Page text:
If this standard or a similar one is applied, then there are three possible scenarios to consider when a human uses AI during the inventive process:

Scenario 1: The human’s contribution falls short of inventive contribution under the current joint inventorship standard.

In this scenario, no patent would be granted. The only true “inventor” was the AI software, but Thaler has already held that AI cannot be an inventor. The relative contributions of the human and AI can be explored in litigation down the road. The US Patent and Trademark Office (PTO) at the moment is not armed with information by which it can decide if a human contributed to the invention, other than relying on the ethics of the inventor to seek a patent only when the inventor truly made an inventive contribution. There is a great potential for mischief.

Scenario 2: The human’s contribution constitutes inventive contribution, but the AI software’s contribution would have fallen short of being an inventive contribution if that same contribution had been made by a human being.

In this scenario, a patent would be granted. This situation is not any different than the scenario where one human conceives of the invention and a second human implements the invention in a way that any person of ordinary skill in the art could have done.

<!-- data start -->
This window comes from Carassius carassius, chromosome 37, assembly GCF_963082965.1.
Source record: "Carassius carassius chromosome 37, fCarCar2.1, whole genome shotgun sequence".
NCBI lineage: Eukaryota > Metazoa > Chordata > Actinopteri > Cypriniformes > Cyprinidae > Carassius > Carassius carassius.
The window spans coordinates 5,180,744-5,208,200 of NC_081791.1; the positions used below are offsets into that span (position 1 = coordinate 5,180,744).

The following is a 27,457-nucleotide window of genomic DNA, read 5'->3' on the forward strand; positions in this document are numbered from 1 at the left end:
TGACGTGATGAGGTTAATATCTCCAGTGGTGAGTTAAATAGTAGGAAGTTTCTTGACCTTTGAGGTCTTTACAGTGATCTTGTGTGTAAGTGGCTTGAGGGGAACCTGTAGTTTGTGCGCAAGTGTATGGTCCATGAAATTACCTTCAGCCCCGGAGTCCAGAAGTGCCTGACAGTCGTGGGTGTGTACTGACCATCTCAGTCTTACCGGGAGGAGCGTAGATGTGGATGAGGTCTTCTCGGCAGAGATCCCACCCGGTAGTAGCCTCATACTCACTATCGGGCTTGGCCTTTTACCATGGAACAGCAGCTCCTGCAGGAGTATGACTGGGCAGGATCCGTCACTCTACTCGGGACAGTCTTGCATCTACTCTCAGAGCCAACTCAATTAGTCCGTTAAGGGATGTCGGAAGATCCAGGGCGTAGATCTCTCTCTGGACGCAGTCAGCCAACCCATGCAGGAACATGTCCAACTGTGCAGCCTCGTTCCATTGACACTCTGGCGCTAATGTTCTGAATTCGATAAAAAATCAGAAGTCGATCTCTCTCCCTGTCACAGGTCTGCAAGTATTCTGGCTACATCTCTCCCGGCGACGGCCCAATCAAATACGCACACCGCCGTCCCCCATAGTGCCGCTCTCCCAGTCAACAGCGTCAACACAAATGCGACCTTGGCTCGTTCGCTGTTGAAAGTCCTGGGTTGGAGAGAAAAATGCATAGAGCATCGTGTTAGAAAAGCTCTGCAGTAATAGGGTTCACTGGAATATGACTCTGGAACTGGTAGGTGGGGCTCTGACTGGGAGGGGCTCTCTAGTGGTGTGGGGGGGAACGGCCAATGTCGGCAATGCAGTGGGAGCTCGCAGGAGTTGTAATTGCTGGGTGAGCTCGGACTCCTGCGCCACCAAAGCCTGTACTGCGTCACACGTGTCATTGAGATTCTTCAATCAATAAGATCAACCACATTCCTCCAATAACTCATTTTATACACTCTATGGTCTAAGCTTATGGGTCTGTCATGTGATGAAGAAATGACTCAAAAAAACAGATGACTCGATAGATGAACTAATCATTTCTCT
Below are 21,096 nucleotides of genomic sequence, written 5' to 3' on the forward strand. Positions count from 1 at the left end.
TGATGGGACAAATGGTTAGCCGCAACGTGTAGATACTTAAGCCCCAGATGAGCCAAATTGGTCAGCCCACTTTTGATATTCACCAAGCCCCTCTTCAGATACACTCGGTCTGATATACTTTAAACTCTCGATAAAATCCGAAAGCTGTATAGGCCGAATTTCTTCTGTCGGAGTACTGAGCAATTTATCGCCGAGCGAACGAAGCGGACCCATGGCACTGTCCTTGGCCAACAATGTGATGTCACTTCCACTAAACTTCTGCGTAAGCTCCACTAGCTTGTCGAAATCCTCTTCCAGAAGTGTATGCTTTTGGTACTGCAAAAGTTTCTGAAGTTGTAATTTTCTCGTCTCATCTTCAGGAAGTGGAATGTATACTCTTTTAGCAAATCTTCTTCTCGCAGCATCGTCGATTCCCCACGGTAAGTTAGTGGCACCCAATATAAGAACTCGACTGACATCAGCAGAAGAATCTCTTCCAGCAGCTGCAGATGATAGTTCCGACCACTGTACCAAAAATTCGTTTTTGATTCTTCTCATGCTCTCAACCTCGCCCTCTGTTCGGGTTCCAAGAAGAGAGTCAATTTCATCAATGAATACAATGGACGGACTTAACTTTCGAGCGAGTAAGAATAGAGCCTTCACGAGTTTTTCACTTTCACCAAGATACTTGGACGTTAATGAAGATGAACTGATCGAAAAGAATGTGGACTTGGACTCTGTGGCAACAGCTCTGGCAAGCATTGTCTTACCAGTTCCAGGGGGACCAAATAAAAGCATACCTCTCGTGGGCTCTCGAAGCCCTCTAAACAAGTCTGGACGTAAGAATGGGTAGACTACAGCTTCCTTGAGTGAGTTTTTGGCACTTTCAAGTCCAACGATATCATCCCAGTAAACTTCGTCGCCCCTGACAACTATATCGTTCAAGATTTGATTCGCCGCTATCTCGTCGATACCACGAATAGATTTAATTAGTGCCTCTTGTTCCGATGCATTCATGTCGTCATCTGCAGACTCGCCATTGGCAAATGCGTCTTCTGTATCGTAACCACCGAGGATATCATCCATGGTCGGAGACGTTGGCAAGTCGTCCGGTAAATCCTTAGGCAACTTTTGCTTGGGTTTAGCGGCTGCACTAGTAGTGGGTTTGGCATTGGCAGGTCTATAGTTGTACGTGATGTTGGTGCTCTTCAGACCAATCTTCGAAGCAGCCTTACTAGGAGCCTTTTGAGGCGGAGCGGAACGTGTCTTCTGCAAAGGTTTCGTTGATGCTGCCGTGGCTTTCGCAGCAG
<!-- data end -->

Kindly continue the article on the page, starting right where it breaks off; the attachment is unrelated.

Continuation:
Scenario 3: The human’s contribution constitutes inventive contribution, but the AI software’s contribution also would have satisfied the inventive contribution standard if that same contribution had been made by a human being.

In this scenario, if the AI’s contribution was instead provided by a human, it would be a missing inventor. Yet, Thaler says that AI cannot be an inventor, so in this scenario, there is no missing “inventor.” This raises an interesting issue of first impression of whether a human could obtain a patent if he or she only conceived of part of the invention.  This will need to be resolved in future court decisions.   

The relative contributions of a human and AI could be left to be sorted out down the road in litigation. Or the PTO could implement new procedures to enable examiners and the public to have immediate insight into the contributions of each, such as the following.